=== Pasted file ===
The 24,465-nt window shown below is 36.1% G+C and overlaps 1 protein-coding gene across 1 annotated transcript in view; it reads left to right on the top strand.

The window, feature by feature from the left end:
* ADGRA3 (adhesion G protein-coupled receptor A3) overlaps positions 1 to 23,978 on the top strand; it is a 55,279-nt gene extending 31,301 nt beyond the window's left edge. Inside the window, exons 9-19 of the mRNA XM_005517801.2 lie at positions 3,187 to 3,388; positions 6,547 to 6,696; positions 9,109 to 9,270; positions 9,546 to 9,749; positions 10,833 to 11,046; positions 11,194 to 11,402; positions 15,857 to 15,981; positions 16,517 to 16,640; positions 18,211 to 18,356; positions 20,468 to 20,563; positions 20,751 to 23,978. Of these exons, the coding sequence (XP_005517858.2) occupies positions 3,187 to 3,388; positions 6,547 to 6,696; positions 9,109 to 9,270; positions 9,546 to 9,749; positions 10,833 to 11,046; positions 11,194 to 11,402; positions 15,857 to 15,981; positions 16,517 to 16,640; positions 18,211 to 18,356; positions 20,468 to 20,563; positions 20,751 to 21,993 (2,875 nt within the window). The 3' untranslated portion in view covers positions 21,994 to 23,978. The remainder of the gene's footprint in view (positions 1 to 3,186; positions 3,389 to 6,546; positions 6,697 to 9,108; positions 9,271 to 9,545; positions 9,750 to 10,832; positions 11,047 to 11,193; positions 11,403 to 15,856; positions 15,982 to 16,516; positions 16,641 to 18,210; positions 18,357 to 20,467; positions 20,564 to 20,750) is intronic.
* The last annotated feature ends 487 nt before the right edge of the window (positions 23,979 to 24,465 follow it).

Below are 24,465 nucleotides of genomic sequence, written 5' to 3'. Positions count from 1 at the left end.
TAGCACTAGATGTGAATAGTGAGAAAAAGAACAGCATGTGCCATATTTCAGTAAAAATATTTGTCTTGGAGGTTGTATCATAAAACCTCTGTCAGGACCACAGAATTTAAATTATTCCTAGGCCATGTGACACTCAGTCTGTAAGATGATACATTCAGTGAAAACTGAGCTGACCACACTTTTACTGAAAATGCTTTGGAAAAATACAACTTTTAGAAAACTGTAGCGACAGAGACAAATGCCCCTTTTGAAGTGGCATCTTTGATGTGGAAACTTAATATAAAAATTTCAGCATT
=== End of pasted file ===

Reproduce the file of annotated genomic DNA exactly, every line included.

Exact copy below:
The 24,465-nt window shown below is 36.1% G+C and overlaps 1 protein-coding gene across 1 annotated transcript in view; it reads left to right on the top strand.

The window, feature by feature from the left end:
* ADGRA3 (adhesion G protein-coupled receptor A3) overlaps positions 1 to 23,978 on the top strand; it is a 55,279-nt gene extending 31,301 nt beyond the window's left edge. Inside the window, exons 9-19 of the mRNA XM_005517801.2 lie at positions 3,187 to 3,388; positions 6,547 to 6,696; positions 9,109 to 9,270; positions 9,546 to 9,749; positions 10,833 to 11,046; positions 11,194 to 11,402; positions 15,857 to 15,981; positions 16,517 to 16,640; positions 18,211 to 18,356; positions 20,468 to 20,563; positions 20,751 to 23,978. Of these exons, the coding sequence (XP_005517858.2) occupies positions 3,187 to 3,388; positions 6,547 to 6,696; positions 9,109 to 9,270; positions 9,546 to 9,749; positions 10,833 to 11,046; positions 11,194 to 11,402; positions 15,857 to 15,981; positions 16,517 to 16,640; positions 18,211 to 18,356; positions 20,468 to 20,563; positions 20,751 to 21,993 (2,875 nt within the window). The 3' untranslated portion in view covers positions 21,994 to 23,978. The remainder of the gene's footprint in view (positions 1 to 3,186; positions 3,389 to 6,546; positions 6,697 to 9,108; positions 9,271 to 9,545; positions 9,750 to 10,832; positions 11,047 to 11,193; positions 11,403 to 15,856; positions 15,982 to 16,516; positions 16,641 to 18,210; positions 18,357 to 20,467; positions 20,564 to 20,750) is intronic.
* The last annotated feature ends 487 nt before the right edge of the window (positions 23,979 to 24,465 follow it).

Below are 24,465 nucleotides of genomic sequence, written 5' to 3'. Positions count from 1 at the left end.
TAGCACTAGATGTGAATAGTGAGAAAAAGAACAGCATGTGCCATATTTCAGTAAAAATATTTGTCTTGGAGGTTGTATCATAAAACCTCTGTCAGGACCACAGAATTTAAATTATTCCTAGGCCATGTGACACTCAGTCTGTAAGATGATACATTCAGTGAAAACTGAGCTGACCACACTTTTACTGAAAATGCTTTGGAAAAATACAACTTTTAGAAAACTGTAGCGACAGAGACAAATGCCCCTTTTGAAGTGGCATCTTTGATGTGGAAACTTAATATAAAAATTTCAGCATT